The grand old lady of the Gulfport School District had welcomed many of the city's young faces. The original building was constructed in 1921 in what was then East Gulfport.
   The elementary school, situated near the beach on picturesque Second Street - the Beverly Hills of Gulfport in the 1950s and '60s - had additional office and classroom space built after World War II.
   Sadly, Katrina devastated the historic school and grounds.
   Many who remember a simpler time have a warm spot in their hearts for the school.
   Ray Bolger, the Scarecrow from the "Wizard of Oz," made an unexpected visit in the 1970s and entertained the students with stories and dance.
   I was a wide-eyed 5-year-old in Sadie Beeman's first-grade class in 1963 when we overheard Miss Flynt telling Mrs. Beeman that President Kennedy had been killed.
   Memories recall Mrs. Kelly, the sweet school crossing guard, and Mrs. Dearman, Mrs. Amsler, Mrs. Hallom and Mrs. Robinson, teachers who watched us play at recess under the beautiful Live oaks on the beachfront playground.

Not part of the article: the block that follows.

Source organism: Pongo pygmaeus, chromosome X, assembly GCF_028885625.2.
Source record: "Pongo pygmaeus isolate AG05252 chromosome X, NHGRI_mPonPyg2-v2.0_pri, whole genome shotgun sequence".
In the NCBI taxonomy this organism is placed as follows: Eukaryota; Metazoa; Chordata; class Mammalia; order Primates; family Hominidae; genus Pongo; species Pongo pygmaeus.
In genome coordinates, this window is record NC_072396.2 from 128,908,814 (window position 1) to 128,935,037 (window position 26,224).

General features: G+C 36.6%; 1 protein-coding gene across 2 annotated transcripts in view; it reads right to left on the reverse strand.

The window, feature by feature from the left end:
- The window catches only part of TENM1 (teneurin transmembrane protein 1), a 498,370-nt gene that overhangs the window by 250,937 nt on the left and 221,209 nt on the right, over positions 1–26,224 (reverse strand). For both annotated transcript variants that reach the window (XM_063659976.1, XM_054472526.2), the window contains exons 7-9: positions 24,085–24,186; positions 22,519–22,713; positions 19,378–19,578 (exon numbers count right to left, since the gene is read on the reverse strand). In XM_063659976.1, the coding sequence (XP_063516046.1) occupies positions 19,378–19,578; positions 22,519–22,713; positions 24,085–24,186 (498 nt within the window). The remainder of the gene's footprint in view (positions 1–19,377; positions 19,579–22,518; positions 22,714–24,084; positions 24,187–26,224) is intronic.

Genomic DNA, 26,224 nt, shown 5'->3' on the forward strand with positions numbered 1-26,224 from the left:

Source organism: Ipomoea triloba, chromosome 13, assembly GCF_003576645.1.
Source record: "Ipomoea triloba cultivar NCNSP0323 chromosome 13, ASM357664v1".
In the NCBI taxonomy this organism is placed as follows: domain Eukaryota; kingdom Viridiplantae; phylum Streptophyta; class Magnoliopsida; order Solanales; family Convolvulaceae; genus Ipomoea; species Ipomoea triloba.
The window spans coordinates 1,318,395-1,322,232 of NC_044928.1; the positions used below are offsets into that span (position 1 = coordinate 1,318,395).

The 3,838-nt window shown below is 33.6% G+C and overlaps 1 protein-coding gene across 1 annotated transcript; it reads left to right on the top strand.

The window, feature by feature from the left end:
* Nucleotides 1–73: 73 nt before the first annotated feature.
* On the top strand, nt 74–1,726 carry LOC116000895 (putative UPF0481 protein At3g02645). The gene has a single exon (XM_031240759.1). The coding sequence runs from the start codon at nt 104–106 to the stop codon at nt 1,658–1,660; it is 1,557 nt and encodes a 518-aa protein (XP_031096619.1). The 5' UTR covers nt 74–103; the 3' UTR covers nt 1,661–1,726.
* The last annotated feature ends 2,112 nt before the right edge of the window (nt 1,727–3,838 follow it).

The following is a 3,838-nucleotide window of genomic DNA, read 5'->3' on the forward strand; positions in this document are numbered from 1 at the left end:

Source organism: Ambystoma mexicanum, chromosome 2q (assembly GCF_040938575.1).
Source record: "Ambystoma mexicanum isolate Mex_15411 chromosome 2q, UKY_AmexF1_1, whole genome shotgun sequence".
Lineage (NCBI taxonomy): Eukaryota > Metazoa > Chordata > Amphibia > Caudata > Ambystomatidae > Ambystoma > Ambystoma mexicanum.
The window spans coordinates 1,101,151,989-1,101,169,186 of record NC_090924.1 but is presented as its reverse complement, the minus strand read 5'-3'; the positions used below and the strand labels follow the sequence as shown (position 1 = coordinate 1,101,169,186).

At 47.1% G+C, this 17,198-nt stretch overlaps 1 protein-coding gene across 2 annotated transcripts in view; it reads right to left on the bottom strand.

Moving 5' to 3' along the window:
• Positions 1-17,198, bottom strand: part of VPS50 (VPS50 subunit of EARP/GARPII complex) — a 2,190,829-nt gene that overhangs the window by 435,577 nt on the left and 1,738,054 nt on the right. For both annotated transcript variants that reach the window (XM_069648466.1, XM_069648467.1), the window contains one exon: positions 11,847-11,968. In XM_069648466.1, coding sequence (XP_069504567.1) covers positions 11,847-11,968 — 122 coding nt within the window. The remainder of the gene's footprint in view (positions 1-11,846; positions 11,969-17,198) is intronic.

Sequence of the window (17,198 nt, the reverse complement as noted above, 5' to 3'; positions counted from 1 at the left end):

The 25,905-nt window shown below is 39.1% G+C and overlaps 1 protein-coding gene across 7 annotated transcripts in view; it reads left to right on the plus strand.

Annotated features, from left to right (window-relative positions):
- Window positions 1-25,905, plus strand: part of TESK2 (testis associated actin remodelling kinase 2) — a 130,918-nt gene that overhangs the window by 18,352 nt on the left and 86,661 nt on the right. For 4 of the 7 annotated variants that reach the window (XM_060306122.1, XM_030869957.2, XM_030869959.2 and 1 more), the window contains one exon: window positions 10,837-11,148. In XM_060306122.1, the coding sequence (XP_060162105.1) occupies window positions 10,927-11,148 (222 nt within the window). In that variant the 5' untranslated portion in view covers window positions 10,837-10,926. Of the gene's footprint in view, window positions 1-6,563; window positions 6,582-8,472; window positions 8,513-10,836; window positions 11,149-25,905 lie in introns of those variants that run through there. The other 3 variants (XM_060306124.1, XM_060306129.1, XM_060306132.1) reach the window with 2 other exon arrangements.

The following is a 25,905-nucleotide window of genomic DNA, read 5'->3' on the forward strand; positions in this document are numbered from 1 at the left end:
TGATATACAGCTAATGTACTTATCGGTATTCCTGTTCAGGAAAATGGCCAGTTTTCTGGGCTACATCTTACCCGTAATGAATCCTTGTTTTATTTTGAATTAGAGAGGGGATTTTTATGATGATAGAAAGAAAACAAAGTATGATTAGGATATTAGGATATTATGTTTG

The hallways and stairs still had the original Georgia pine, with the windows and high ceilings. The school was so well-ventilated the lack of air conditioning went unnoticed.
   Beloved East Ward is one of many lost or damaged landmarks difficult to accept because of the direct link to so many lives.
   The school was among the places mentioned when the National Trust for Historic Preservation announced the Mississippi Coast is one of the sites on America's 11 Most Endangered Historic Places for 2006. The future of this property is in doubt, but even in its present condition, it still brings a smile to many faces.
SUN HERALD SPORTS